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      At this point in time a higher level of quality in software production is necessary for the effective development and long lasting survival of software organizations. A controlled software process is the key issue for quality. The Capability Maturity Model (CMM) is a successful quality model, which defines the characteristics of such a process. This model defines five maturity levels; each containing a number of precisely described key process areas and goals. It can be used as a successful guide for software process improvement in software organizations of different sizes. The CMM is particularly appropriate for software process improvement in small software organizations that develop a specific kind of software, namely information systems. The main characteristics of these organizations are restricted resources (people, money) and a specific software process. Quality remains an important issue for such organizations and its achievement requires the ability to suitably measure the software process. The goal of this dissertation is to define a software measurement model for small software organizations that produce information systems. Our model is consistent with the definition of the fourth maturity level of the CMM. Our solution is built on two principles. The fourth level of the CMM defines the software process and measurement very precisely, making the implementation of a measurement model rather complicated and complex. Yet small organizations expect a simple, understandable, and practical solution to the problem of measurement. Our solution offers a compromise of both principles: it is consistent with all reasonable demands of the CMM in small organizations and provides a practical and usable solution for typical small organizations. The complete solution consists of three parts: a) the software process is consistent with the goals of the fourth maturity level of CMM and expresses software production in a small software organization that develops information systems, b) the measurement process describes how measurement is done and fits a defined software process, and c) the measurement information model defines the content of measurement and supports the measurement process. All three parts compose the model for quantitative tracing of software development. a) The first step is to accurately define the software process. The CMM is a complex quality model and as such it is too complicated for direct use in a small organization. We examine two solutions to this problem. First, it is possible to replace the CMM with one of two well-known process models that implement CMM principles in a simpler way, or second, it is possible to adapt the CMM for use in small organizations. The Personal Software Process (PSP) and the Team Software Process (TSP) are two suitable models for CMM replacement, but they generate an approximate and incomplete process from the point of view of small organizations. In the second solution we define a form of adaptation of the CMM for small organizations. The combination of both solutions is the basis for our definition of the adaptive software process, which is the final result of the first part of dissertation. Three innovations are implemented in the adaptive software process. They enable the process to be defined precisely, and at the same time remain dynamically sensitive to changes during software development. First, the software process is defined as a sequence of seven cycles, each consisting of some phases and many steps. Cycles define manageable parts of software development and enable exact planning and timely reactions. Second, each step can be executed in a more or less complete way. This makes our process extendable. Third, our process defines precisely how to forego certain cycles, phases or steps if they are not needed in the concrete software project. In our dissertation we define and demonstrate the implementation of a completely adaptable software process. In the second part of the dissertation we define the measurement approach, which is integrated in the adaptive software process already described. The measurement approach is based on an adequately defined and well-known approach named the Practical Software Measurement (PSM), which complies with modern measurement standards. The PSM consists of two models: the Measurement Process Model and the Measurement Information Model. We adapt both for use in small organizations. b) The Measurement Process Model defines four main measurement activities: how to establish and sustain measurement commitment, how to plan measurement, how to perform it, and how to evaluate measurement. In our approach we divide all measurement activities into two parts: the permanent part defines obligatory measurement issues for each project in a small organization, while the special part complies with the special needs of a particular project. The performer of each project development activity has to collect a defined set of measurement data. The measurement results are stored in an automated central repository where some other measurement results are also calculated. In this way we collect low-level measurement data enabling a more accurate measurement and a simplified operational task for the measurement analyst. However, we demand the disciplined operation of each project member in the sense of PSP, even while the measurement activities are executed in a simple and always identical manner. The analysis of measurement data defines the remaining core measurement activities. We define four types of analysis: assessment, feasibility analysis, performance analysis, and prediction. The first and last types are the most significant in our measurement approach. Assessment is a crucial type of analysis for punctual planning and this is the reason for its special role in the adaptive software process. In this part we implement some innovations that make assessments more exact. All assessments use statistical methods and are based on data regarding similar past projects. Prediction is our genuine type of analysis enabling the measurement analyst to dynamically follow any changes in a project’s characteristics. It defines a constant set of measurement indicators that present the main relations between current measurement data, planned values, and past project data. We define a fully automated mode of prediction in which indicators dynamically change in correspondence with changes in the current measurement data. Automated prediction can replace other types of analysis that are executed only on demand. All the analysis components of prediction in this model are automated and built into the central repository information system. c) The last part of the dissertation presents the content of measurement, which is consistent for all the described solutions. The content description has four levels: • the Measurement Information Model defines the structure of the content description, • the Meta model describes the characteristics of all levels of measurement data and relations between them, • collections of measurement entities, attributes, measures, indicators and measurement issues define measurement precisely, and • the measurement repository implements the described measurement. In this part we present an original method for the definition of a suitable collection of measures and indicators from a defined set of measurement issues. Our combined method is based on the information needs of a small software organization, but it always measures only a well-defined set of attributes of existing entities. As such it unites the best characteristics of both top-down and bottom-up methods. Collections of measurement entities, attributes, (basic, composed and calculated) measures, indicators, and measurement issues are the tangible results of our dissertation. They were all defined using our combined method and they are consistent with the adaptive software process. The collection of permanent measurement issues is derived from the goals of the fourth level of the CMM, as well as from the characteristics of a small organization. However, measurement entities (objects of measurement) originate in the adaptive software process. A collection of basic measures directly measures the main characteristics of entities: the size of products, time consummation, progress, resources, costs, and product quality. A collection of composed measures defines ways to unite similar measurement results in new results, while calculated measures describe how to calculate new results based on those already known. A collection of indicators is the main result of the use of the combined method. It represents the connection between measures and measurement issues. Alternatively, indicators are results of the form of analysis we defined in the measurement process. All three parts of the dissertation define a complete model for the quantitative tracing of software development in a small organization that produces information systems. The model we have created is compliant with the fourth level of the CMM. Our goal was the use of clear concepts, an adaptive specialised definition, and above all practical application. Our model has been presented to several small software organizations in Slovenia. After the presentation the organization representatives were asked to complete a questionnaire. The results of the questionnaire show that our model is in general appropriate and effective for small software organizations. This is especially true if we take into account the different levels of maturity, diverse goals, and various experiences in the field of software measurement of each organization.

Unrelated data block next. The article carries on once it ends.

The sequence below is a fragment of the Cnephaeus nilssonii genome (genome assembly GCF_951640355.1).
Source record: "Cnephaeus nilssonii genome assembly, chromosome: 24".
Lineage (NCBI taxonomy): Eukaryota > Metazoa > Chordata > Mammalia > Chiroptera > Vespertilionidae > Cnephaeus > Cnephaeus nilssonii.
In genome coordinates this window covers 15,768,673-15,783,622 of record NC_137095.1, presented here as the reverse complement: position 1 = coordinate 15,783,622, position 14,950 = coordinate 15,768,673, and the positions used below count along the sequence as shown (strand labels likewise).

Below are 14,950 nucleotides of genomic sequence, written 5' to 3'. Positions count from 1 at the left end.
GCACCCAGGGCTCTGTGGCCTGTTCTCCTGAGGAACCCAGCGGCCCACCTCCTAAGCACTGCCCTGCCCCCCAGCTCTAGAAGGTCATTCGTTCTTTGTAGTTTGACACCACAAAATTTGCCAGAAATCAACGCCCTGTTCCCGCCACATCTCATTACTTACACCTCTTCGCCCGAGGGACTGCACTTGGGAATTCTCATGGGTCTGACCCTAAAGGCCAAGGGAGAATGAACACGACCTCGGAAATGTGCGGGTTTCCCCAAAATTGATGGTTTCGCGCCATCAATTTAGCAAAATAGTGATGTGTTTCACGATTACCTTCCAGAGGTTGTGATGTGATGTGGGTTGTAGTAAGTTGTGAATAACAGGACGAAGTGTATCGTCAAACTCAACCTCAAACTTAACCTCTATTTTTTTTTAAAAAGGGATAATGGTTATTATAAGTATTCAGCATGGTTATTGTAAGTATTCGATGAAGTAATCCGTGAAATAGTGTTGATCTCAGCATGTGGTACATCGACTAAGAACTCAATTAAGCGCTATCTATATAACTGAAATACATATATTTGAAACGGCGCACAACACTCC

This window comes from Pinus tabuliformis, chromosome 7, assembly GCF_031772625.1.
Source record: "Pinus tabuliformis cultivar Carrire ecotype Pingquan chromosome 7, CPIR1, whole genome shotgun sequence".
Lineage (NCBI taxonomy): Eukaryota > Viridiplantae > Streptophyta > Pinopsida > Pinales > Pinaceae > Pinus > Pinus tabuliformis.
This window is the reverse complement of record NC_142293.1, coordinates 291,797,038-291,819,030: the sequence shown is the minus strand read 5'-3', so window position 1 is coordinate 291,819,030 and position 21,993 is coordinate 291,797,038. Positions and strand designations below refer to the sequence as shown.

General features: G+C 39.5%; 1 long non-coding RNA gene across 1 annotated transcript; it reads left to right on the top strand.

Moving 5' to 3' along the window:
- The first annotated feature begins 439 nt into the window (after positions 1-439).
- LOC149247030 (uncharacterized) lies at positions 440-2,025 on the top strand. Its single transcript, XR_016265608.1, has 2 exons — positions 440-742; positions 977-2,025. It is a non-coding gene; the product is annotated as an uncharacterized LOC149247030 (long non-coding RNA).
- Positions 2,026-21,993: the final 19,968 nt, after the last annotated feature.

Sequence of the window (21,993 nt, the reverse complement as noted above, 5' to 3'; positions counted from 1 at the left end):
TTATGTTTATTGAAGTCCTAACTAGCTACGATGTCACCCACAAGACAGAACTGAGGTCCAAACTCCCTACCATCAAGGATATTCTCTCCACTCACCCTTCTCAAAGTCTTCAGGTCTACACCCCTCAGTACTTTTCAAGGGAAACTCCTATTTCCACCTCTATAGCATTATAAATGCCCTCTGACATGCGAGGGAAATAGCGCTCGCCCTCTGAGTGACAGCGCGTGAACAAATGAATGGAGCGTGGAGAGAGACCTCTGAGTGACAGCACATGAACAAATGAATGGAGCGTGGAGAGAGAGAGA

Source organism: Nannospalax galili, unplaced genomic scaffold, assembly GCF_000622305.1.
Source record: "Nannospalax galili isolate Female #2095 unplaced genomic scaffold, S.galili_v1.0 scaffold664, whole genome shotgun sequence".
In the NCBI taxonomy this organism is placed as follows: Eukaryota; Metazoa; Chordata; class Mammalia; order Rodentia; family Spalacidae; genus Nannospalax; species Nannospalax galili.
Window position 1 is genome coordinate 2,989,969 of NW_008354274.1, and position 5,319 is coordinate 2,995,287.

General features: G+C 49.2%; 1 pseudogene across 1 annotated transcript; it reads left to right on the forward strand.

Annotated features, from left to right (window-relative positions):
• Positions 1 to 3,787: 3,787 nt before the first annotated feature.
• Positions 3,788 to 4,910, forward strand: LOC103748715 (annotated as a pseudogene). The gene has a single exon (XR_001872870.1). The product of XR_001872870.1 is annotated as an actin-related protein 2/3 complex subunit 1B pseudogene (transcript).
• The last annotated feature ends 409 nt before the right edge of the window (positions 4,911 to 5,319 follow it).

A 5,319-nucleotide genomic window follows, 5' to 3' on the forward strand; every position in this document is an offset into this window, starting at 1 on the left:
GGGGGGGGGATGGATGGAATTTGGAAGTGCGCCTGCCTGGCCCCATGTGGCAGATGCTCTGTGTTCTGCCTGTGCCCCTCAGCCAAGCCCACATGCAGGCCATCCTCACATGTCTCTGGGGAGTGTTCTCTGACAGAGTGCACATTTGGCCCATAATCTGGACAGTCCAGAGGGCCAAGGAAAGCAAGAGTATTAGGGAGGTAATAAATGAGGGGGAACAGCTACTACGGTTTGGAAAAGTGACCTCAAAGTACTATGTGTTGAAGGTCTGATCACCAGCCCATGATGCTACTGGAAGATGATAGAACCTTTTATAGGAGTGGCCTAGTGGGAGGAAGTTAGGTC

Item Type: Thesis (PhD thesis)
      Language of Content: Slovenian
      Mentor / Comentors:
      Name and SurnameIDFunction
      izr. prof. dr. Viljan Mahnič241Mentor
      Link to COBISS: http://www.cobiss.si/scripts/cobiss?command=search&base=50070&select=(ID=3768916)
      Institution: University of Ljubljana
      Department: Faculty of Computer and Information Science
      Item ID: 783
      Date Deposited: 12 Dec 2008 09:38
      Last Modified: 13 Aug 2011 00:34
      URI: http://eprints.fri.uni-lj.si/id/eprint/783